Grandma is at a loss for words of advice for smitten grandson
DEAR ABBY: I have guardianship of my 12-year-old grandson. He has recently fallen head over heels for a girl in his class and wants to date her. I am out of touch with the younger generation, and I’m not sure how to answer his questions, like, “Does the boy or girl initiate the kiss?” I would appreciate knowing about any pamphlets or brochures you have for sale on this subject. Thank you.
MARGARET O. IN MASSACHUSETTS
DEAR MARGARET: Kids are maturing at younger ages than when we were growing up. Part of the reason may be that television, movies and the internet have exposed them to subjects we were not when we were their age. That said, not all of the information they receive from the media and their friends is accurate.
I’m glad you asked because I have a booklet that may be helpful. It’s titled “What Every Teen Should Know,” and it’s filled with information on subjects such as, “How to know when you’re ready to date,” “Are you ready for sex?” “How old must a boy be before he can father a child?” and “Can a girl get pregnant the first time she has sex?”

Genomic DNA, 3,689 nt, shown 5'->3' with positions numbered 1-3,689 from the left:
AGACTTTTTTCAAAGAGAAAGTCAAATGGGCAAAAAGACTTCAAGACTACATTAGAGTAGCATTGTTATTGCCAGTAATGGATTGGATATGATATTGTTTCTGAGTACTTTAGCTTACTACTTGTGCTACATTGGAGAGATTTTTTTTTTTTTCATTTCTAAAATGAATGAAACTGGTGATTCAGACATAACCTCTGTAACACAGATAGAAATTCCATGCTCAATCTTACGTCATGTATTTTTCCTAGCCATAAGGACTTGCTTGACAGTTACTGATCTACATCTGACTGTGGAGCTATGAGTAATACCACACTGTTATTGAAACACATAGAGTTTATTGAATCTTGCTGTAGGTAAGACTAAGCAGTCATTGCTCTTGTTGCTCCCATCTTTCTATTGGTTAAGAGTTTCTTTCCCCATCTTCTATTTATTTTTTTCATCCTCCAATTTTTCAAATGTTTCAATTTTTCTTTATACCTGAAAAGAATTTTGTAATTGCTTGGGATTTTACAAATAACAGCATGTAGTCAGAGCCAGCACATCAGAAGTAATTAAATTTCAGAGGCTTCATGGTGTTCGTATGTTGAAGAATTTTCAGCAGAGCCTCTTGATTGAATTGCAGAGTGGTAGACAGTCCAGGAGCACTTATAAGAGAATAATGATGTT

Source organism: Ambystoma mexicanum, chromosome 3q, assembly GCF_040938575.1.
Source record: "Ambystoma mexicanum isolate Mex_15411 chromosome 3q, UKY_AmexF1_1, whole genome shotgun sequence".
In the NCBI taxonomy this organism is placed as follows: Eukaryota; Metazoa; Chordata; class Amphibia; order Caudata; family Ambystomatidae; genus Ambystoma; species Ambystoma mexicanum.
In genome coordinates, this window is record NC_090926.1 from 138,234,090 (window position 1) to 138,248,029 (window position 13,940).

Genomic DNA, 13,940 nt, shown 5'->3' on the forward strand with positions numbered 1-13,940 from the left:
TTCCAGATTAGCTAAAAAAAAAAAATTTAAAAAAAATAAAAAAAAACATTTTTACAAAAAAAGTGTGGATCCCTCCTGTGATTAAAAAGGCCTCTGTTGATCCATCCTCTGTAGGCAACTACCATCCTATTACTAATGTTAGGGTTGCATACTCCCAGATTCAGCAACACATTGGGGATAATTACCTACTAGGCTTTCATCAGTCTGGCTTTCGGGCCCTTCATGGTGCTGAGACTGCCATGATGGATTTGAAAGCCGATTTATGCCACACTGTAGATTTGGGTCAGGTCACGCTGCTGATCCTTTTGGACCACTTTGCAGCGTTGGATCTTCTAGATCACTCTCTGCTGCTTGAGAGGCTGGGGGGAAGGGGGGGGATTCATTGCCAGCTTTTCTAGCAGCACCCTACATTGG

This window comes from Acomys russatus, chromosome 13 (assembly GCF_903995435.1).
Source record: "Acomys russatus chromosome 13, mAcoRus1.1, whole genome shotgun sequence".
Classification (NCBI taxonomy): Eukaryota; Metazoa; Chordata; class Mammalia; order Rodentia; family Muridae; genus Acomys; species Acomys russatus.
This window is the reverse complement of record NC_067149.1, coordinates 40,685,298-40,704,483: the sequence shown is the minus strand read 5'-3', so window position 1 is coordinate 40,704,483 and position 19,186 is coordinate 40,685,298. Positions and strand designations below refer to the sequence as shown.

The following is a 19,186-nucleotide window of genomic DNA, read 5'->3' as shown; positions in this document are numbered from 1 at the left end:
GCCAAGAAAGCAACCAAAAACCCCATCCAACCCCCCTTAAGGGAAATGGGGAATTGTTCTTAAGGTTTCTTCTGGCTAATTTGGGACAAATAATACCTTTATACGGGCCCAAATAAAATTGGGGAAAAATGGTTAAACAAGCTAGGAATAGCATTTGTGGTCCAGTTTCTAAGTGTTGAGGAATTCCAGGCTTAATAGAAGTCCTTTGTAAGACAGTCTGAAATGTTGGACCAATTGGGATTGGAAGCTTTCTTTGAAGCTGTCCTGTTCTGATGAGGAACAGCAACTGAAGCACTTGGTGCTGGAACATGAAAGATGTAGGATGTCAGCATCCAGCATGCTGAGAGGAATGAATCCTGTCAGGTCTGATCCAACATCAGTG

A section on sexually transmitted diseases is also included. Because STDs need to be treated right away and ignoring or not recognizing the symptoms can have lifelong consequences, there is a list of the various STDs and what to do if you have one. You can order a booklet by sending your name and address, plus check or money order for $7 to Dear Abby Teen Booklet, P.O. Box 447, Mount Morris, IL, 61054-0447. The Teen booklet has been distributed in doctors’ offices and used to promote discussions by educators and religious leaders, as well as parents who find it hard to discuss these topics with their children.
Review it before giving it to your grandson, so you can prepare beforehand to answer his questions or guide the conversation. The more information you can give him, the better prepared he will be to make intelligent decisions in the important years that lie ahead.
DEAR ABBY: I am in my 80s. From time to time, when I have tried to contact a dear old friend or distant relative, I find they have recently passed away. Don’t you think it would be a good idea for older people to make a short list of people we want contacted in case of serious illness or death? So many times our survivors have no idea who some of our friends are or how to contact them.
GARY G. IN GEORGIA
DEAR GARY: I think your idea is a sensible one. The list should include not only names, but also contact information. Thank you for sharing this with me and my readers because — let’s face it — nobody lives forever.